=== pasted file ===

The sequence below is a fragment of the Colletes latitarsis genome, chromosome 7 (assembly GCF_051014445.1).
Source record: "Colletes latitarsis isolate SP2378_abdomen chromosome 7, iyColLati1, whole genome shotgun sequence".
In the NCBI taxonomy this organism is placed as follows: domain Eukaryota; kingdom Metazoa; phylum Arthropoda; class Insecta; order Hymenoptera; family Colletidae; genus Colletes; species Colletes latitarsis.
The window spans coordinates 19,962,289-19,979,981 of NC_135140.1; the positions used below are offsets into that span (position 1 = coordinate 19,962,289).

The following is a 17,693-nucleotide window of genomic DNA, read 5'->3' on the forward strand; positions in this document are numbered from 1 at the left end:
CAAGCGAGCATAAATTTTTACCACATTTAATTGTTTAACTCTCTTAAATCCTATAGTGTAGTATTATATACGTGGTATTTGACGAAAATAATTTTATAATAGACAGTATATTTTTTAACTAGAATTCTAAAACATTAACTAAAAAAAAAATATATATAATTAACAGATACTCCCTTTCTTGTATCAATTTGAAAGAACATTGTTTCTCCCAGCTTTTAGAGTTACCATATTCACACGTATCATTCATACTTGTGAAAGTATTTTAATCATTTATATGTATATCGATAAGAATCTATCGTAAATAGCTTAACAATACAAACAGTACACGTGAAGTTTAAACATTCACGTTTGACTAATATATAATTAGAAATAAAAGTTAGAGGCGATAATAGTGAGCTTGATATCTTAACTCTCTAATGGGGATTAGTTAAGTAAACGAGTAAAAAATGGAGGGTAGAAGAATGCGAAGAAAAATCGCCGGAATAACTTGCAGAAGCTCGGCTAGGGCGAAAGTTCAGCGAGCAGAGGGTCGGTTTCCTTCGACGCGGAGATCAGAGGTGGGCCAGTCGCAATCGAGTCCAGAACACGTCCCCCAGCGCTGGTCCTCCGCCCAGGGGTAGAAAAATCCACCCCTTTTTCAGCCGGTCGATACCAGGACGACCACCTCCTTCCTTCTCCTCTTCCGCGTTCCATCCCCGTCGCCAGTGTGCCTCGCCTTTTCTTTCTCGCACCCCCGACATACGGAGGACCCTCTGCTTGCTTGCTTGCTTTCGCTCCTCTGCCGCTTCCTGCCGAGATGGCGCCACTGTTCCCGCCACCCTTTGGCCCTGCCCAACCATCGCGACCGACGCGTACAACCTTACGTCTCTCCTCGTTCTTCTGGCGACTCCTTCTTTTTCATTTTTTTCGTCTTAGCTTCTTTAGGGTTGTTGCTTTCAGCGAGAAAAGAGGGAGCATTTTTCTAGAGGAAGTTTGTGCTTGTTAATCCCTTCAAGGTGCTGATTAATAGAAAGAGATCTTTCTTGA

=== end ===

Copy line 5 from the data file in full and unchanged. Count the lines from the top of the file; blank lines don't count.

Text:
The following is a 17,693-nucleotide window of genomic DNA, read 5'->3' on the forward strand; positions in this document are numbered from 1 at the left end: